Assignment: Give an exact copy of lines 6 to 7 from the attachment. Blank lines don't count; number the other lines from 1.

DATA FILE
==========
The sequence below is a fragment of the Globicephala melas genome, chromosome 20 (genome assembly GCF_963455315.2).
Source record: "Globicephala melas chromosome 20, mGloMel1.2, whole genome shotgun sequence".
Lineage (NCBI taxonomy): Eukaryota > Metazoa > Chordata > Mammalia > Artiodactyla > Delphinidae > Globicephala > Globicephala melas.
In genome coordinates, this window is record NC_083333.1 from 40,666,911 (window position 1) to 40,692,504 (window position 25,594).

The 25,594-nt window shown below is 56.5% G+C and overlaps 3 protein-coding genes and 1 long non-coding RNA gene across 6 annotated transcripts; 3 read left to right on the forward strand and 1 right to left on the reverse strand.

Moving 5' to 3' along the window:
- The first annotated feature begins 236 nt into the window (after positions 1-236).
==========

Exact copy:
Moving 5' to 3' along the window:
- The first annotated feature begins 236 nt into the window (after positions 1-236).